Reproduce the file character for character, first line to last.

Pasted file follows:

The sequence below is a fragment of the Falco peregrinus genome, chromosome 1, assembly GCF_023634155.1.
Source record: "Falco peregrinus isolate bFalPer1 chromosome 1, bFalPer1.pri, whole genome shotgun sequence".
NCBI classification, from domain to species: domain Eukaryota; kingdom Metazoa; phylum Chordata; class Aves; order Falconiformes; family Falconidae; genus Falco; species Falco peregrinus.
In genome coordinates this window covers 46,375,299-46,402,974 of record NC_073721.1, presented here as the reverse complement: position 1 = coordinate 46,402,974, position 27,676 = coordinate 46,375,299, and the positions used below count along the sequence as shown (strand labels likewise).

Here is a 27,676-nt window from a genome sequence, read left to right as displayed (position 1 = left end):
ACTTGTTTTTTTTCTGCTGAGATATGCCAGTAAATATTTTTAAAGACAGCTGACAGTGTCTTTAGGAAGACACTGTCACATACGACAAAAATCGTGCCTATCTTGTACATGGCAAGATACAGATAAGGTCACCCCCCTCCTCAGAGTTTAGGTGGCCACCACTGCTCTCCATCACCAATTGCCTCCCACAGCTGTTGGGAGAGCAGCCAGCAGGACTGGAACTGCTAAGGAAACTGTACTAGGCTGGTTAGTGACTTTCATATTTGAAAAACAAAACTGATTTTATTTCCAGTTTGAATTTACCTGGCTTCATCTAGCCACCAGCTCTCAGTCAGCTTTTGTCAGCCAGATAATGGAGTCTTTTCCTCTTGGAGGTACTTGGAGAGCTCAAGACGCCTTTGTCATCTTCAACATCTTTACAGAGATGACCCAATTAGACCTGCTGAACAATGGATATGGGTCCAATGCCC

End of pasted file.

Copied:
The sequence below is a fragment of the Falco peregrinus genome, chromosome 1, assembly GCF_023634155.1.
Source record: "Falco peregrinus isolate bFalPer1 chromosome 1, bFalPer1.pri, whole genome shotgun sequence".
NCBI classification, from domain to species: domain Eukaryota; kingdom Metazoa; phylum Chordata; class Aves; order Falconiformes; family Falconidae; genus Falco; species Falco peregrinus.
In genome coordinates this window covers 46,375,299-46,402,974 of record NC_073721.1, presented here as the reverse complement: position 1 = coordinate 46,402,974, position 27,676 = coordinate 46,375,299, and the positions used below count along the sequence as shown (strand labels likewise).

Here is a 27,676-nt window from a genome sequence, read left to right as displayed (position 1 = left end):
ACTTGTTTTTTTTCTGCTGAGATATGCCAGTAAATATTTTTAAAGACAGCTGACAGTGTCTTTAGGAAGACACTGTCACATACGACAAAAATCGTGCCTATCTTGTACATGGCAAGATACAGATAAGGTCACCCCCCTCCTCAGAGTTTAGGTGGCCACCACTGCTCTCCATCACCAATTGCCTCCCACAGCTGTTGGGAGAGCAGCCAGCAGGACTGGAACTGCTAAGGAAACTGTACTAGGCTGGTTAGTGACTTTCATATTTGAAAAACAAAACTGATTTTATTTCCAGTTTGAATTTACCTGGCTTCATCTAGCCACCAGCTCTCAGTCAGCTTTTGTCAGCCAGATAATGGAGTCTTTTCCTCTTGGAGGTACTTGGAGAGCTCAAGACGCCTTTGTCATCTTCAACATCTTTACAGAGATGACCCAATTAGACCTGCTGAACAATGGATATGGGTCCAATGCCC